Filmmaker Challenge: Comedy in one Take

Hitchcock did it with "The Rope" so I'm thinking of this as my comedic homage to Hitchcock.

Longest take ever? Hitchcock's "The Rope" a film with no cuts.

We were discussing the concept of the "long take"- a scene in a movie in which the action plays out in a scene without any cuts. The effect of this is one of realism: the scene has to take place in real time and the camera follows the character through an emotional arc without interruption.

The examples that we looked at were all from dramas: "Children of Men", "Y Tu Mama Tambien", etc. The camera followed characters in revealing, personal moments and gave the audience a chance to walk alongside them in their onscreen lives.

"This is mostly used in drama." The professor said. "I'd love to see someone try to do it in a comedy."

Challenge accepted.

The long take is an interesting idea that I've always had in the back of my mind. To use it is clearly a style choice- and it's a choice you have to commit to early in order to block out the scene effectively: even without cutting you want different camera angles and shot sizes (which is to say, sometimes you want to be close to the actor's face to see their emotions and sometimes you want to be far away to see what they're doing in the space). You have to figure out the pacing of the scene because you won't be able to correct it in editing. Comedy makes this doubly difficult because reactions are the heart and soul of what makes comedy tick: reactions reveal the characters and characters drive the comedy.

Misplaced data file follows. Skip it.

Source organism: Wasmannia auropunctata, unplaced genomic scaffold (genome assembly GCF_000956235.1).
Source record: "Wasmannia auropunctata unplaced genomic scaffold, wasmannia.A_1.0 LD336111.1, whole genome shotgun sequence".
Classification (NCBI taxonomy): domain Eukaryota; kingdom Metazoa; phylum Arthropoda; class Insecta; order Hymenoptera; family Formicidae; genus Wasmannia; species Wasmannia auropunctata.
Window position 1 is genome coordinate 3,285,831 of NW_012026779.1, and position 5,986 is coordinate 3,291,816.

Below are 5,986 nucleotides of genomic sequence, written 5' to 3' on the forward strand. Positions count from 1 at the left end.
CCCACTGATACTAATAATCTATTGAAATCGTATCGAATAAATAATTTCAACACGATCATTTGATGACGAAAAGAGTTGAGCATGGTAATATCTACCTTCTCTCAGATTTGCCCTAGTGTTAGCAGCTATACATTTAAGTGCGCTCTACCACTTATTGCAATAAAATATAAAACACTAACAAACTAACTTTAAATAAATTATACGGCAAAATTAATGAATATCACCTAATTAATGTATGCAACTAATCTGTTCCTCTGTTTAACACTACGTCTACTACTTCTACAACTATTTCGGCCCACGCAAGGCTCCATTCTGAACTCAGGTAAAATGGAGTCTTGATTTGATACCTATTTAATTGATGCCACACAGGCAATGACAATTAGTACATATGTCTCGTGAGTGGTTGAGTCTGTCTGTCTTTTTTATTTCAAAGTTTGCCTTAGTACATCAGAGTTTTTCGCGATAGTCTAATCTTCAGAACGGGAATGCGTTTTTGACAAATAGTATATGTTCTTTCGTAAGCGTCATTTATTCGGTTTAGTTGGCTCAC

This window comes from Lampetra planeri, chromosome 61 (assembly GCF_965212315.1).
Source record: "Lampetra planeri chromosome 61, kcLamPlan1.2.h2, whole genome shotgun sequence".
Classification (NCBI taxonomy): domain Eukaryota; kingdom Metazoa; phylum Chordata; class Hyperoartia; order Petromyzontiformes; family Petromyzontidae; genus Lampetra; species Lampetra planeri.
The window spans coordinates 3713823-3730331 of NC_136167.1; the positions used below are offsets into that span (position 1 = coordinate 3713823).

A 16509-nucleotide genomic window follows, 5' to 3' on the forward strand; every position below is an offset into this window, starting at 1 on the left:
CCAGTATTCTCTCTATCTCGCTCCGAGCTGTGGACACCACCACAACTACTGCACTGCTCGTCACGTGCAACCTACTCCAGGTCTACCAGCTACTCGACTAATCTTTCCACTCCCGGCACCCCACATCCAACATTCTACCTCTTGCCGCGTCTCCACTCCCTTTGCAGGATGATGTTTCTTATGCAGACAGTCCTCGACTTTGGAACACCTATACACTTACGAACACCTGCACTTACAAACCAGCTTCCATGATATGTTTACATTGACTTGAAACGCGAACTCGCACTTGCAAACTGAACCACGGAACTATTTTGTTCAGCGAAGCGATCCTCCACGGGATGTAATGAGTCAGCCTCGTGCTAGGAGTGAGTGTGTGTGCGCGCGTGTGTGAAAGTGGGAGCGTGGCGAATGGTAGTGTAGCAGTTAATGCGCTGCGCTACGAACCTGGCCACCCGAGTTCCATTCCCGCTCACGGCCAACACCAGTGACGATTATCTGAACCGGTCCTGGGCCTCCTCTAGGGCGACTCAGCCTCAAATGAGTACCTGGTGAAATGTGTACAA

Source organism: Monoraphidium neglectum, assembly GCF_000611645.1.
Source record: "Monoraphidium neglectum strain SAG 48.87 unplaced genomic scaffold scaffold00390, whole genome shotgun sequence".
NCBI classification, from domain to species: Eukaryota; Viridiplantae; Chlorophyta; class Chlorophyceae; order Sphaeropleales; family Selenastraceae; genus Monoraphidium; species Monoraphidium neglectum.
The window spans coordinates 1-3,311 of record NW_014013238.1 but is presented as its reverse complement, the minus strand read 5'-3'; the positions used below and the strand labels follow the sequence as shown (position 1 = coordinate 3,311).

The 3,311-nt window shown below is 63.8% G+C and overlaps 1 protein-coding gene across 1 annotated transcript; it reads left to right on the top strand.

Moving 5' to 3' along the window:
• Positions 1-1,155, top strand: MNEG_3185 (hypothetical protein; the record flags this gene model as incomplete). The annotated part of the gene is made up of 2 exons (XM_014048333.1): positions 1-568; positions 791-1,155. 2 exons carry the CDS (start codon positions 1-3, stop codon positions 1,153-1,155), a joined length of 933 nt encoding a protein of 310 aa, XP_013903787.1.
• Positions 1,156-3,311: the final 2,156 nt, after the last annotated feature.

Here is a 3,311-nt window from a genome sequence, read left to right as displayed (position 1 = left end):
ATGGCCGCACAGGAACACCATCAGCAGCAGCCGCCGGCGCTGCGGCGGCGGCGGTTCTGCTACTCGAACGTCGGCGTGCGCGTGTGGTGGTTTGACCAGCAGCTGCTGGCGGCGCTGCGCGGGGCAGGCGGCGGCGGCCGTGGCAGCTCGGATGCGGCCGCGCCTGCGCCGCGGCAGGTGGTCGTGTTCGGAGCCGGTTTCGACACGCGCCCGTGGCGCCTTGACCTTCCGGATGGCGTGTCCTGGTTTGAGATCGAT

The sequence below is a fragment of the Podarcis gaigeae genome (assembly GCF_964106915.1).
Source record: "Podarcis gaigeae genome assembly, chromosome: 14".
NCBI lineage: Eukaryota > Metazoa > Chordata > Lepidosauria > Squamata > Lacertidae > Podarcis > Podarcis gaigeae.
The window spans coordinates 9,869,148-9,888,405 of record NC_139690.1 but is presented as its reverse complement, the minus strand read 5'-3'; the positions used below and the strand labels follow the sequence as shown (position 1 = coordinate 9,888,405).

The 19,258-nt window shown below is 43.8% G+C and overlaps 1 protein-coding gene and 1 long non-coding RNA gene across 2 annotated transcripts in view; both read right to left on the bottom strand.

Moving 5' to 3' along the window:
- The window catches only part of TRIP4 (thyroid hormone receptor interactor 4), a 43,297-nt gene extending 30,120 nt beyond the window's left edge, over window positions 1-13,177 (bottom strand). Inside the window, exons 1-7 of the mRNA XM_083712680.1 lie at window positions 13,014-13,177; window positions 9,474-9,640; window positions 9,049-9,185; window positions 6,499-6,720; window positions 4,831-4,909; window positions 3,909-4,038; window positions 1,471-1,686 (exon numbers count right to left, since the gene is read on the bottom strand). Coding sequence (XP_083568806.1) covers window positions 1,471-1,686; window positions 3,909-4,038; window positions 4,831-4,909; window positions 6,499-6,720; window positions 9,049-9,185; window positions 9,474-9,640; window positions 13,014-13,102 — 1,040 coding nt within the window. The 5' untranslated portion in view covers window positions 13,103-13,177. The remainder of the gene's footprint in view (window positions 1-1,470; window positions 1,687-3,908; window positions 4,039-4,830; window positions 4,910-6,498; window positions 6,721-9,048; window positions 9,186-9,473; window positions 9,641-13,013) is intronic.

The first step is finding the right scene: it has to take place all in one place, all at one time. Or, at least, in continuous spaces and times. The premise of the scene needs to be comedic enough that it won't get lost in the blocking and camera movement. The actors need to be able to reproduce the whole scene multiple times while hitting multiple marks while being aware of a moving camera without looking at it. The space needs to be bright enough that the actors won't disappear in shadow when they move through different portions of it. The shot needs to be tight enough that a boom mic can pick up the lines without a lot of background noise.

A long take is a machine with a lot of moving parts. I'm excited about it as a Bold Choice, but there are a lot of places where it might not translate to film. Stay tuned.

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